At the meeting, Miller accused anyone opposing zero tolerance of being a lawbreaker and un-American, according to the two officials present.
"If we don't enforce this, it is the end of our country as we know it," said Miller, according to the two officials.
No one in the meeting made the case that separating families would be inhumane or immoral, the officials said.
Any moral argument regarding immigration "Fell on deaf ears" inside the White House, said one of the officials.
"Miller was tired of hearing about logistical problems," said one of the officials.
Frustrated, Miller accused Nielsen of stalling and then demanded a show of hands.
It was clear she had been outvoted, according to the officials.
In the days immediately following the meeting, Nielsen had a conversation with then-CBP Commissioner Kevin McAleenan inside her office at the Ronald Reagan Building, and then signed a memo instructing DHS personnel to prosecute all migrants crossing the border illegally, including parents arriving with their children.
Nielsen did so despite her stated reservations in the Situation Room and being warned in a legal memo by DHS General Counsel John Mitnick - which was also sent to her then chief of staff Chad Wolf, who is now the acting secretary of DHS - that the decision would result in separation of families.
Less than two months later, Trump signed an executive order halting family separations and a federal judge in California ordered family reunifications on the grounds the separated families' due process rights were violated.
At the time, no plan was in place to track the children who had been separated or to create a system to reunite thousands of separated families, according to the two former officials.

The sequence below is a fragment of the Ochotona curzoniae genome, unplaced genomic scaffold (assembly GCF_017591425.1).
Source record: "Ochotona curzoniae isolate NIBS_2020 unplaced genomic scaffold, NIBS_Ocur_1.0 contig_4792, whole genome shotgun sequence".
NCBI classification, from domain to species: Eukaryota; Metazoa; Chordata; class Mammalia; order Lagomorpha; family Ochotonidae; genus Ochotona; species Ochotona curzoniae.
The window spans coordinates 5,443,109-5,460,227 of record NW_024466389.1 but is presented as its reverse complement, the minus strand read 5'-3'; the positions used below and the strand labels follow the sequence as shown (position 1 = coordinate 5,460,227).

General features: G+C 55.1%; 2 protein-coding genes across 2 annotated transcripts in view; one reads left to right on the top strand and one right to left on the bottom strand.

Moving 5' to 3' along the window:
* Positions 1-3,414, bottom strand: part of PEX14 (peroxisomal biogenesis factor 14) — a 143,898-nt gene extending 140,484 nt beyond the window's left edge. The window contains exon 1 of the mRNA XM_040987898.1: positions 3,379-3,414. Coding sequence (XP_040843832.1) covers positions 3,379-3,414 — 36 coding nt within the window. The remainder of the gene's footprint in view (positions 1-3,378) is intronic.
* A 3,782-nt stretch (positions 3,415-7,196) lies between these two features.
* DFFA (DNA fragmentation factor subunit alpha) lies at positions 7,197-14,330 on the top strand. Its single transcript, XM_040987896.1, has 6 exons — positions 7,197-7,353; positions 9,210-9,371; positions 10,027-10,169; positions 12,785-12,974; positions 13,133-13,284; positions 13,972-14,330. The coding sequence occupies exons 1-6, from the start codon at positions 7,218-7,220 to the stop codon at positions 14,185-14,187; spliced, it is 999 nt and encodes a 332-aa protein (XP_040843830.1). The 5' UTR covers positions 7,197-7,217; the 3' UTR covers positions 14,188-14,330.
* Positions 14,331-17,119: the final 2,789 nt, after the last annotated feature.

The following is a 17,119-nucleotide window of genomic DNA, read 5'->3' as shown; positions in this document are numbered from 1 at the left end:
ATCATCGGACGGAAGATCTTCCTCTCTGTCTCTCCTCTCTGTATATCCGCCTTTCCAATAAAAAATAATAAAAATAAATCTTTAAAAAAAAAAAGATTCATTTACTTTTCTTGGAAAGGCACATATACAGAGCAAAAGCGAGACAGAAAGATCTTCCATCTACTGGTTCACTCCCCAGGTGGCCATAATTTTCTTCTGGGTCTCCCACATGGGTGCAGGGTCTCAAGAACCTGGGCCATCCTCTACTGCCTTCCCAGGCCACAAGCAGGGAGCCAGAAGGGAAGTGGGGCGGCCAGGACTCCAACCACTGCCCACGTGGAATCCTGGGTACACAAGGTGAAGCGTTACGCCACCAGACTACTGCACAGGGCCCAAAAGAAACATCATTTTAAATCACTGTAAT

According to an invitation list obtained by NBC News, those expected to be in attendance at the meeting included: Sessions, Nielsen, Miller, Pompeo, Azar, Under Secretary of Defense John Rood, then-White House chief of staff John Kelly, White House deputy chief of staff Chris Liddell, then-White House counsel Don McGahn, and Marc Short, who was then director of legislative affairs and is now chief of staff to Vice President Mike Pence.
Asked about the show-of-hands vote, Judd Deere, a White House spokesman, said, "This is absolutely not true and did not happen."
In response to a request for a comment about the meeting and the show of hands, HHS spokesman Michael Caputo said, "This never happened."
Before Trump ended "Zero tolerance" by executive order on June 20, 2018, over 2,800 children were separated from their parents.
When the Trump administration was ordered by a federal judge to begin reuniting the families it had separated, it became clear there was no method for tracking both parent and child as they moved through the system.
As a result, some took months to reunite and, in hundreds of cases, parents were deported from the U.S. without their children.
At the time, some of the subordinates to the cabinet secretaries who were responsible for carrying out "Zero tolerance" had raised moral objections, according to a source familiar with the discussions.